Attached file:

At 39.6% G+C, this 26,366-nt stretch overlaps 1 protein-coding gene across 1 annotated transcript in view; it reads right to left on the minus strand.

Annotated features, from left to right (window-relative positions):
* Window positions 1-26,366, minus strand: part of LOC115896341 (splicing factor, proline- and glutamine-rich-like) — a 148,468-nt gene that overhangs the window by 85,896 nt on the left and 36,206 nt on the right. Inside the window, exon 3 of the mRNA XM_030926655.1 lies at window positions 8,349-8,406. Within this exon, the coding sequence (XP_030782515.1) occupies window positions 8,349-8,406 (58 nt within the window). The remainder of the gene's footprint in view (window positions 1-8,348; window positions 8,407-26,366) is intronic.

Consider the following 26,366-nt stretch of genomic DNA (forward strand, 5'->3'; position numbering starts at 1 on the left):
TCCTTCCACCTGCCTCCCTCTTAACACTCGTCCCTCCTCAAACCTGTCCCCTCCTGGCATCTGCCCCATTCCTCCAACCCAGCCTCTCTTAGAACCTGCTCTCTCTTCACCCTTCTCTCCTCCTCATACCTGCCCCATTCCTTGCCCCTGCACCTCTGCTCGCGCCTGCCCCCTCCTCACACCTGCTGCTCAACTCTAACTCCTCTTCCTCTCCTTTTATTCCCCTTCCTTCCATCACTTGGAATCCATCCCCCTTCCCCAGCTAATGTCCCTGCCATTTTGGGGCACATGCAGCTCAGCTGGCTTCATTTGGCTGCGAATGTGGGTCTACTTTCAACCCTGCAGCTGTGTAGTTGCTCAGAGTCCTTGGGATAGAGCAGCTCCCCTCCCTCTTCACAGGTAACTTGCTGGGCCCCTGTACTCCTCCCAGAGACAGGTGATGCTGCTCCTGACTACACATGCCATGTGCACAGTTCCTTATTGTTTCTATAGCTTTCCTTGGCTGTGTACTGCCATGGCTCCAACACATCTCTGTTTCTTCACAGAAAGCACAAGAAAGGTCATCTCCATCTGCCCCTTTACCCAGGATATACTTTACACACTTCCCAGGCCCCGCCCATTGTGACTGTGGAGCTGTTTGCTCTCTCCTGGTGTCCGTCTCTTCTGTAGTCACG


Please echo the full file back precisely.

At 39.6% G+C, this 26,366-nt stretch overlaps 1 protein-coding gene across 1 annotated transcript in view; it reads right to left on the minus strand.

Annotated features, from left to right (window-relative positions):
* Window positions 1-26,366, minus strand: part of LOC115896341 (splicing factor, proline- and glutamine-rich-like) — a 148,468-nt gene that overhangs the window by 85,896 nt on the left and 36,206 nt on the right. Inside the window, exon 3 of the mRNA XM_030926655.1 lies at window positions 8,349-8,406. Within this exon, the coding sequence (XP_030782515.1) occupies window positions 8,349-8,406 (58 nt within the window). The remainder of the gene's footprint in view (window positions 1-8,348; window positions 8,407-26,366) is intronic.

Consider the following 26,366-nt stretch of genomic DNA (forward strand, 5'->3'; position numbering starts at 1 on the left):
TCCTTCCACCTGCCTCCCTCTTAACACTCGTCCCTCCTCAAACCTGTCCCCTCCTGGCATCTGCCCCATTCCTCCAACCCAGCCTCTCTTAGAACCTGCTCTCTCTTCACCCTTCTCTCCTCCTCATACCTGCCCCATTCCTTGCCCCTGCACCTCTGCTCGCGCCTGCCCCCTCCTCACACCTGCTGCTCAACTCTAACTCCTCTTCCTCTCCTTTTATTCCCCTTCCTTCCATCACTTGGAATCCATCCCCCTTCCCCAGCTAATGTCCCTGCCATTTTGGGGCACATGCAGCTCAGCTGGCTTCATTTGGCTGCGAATGTGGGTCTACTTTCAACCCTGCAGCTGTGTAGTTGCTCAGAGTCCTTGGGATAGAGCAGCTCCCCTCCCTCTTCACAGGTAACTTGCTGGGCCCCTGTACTCCTCCCAGAGACAGGTGATGCTGCTCCTGACTACACATGCCATGTGCACAGTTCCTTATTGTTTCTATAGCTTTCCTTGGCTGTGTACTGCCATGGCTCCAACACATCTCTGTTTCTTCACAGAAAGCACAAGAAAGGTCATCTCCATCTGCCCCTTTACCCAGGATATACTTTACACACTTCCCAGGCCCCGCCCATTGTGACTGTGGAGCTGTTTGCTCTCTCCTGGTGTCCGTCTCTTCTGTAGTCACG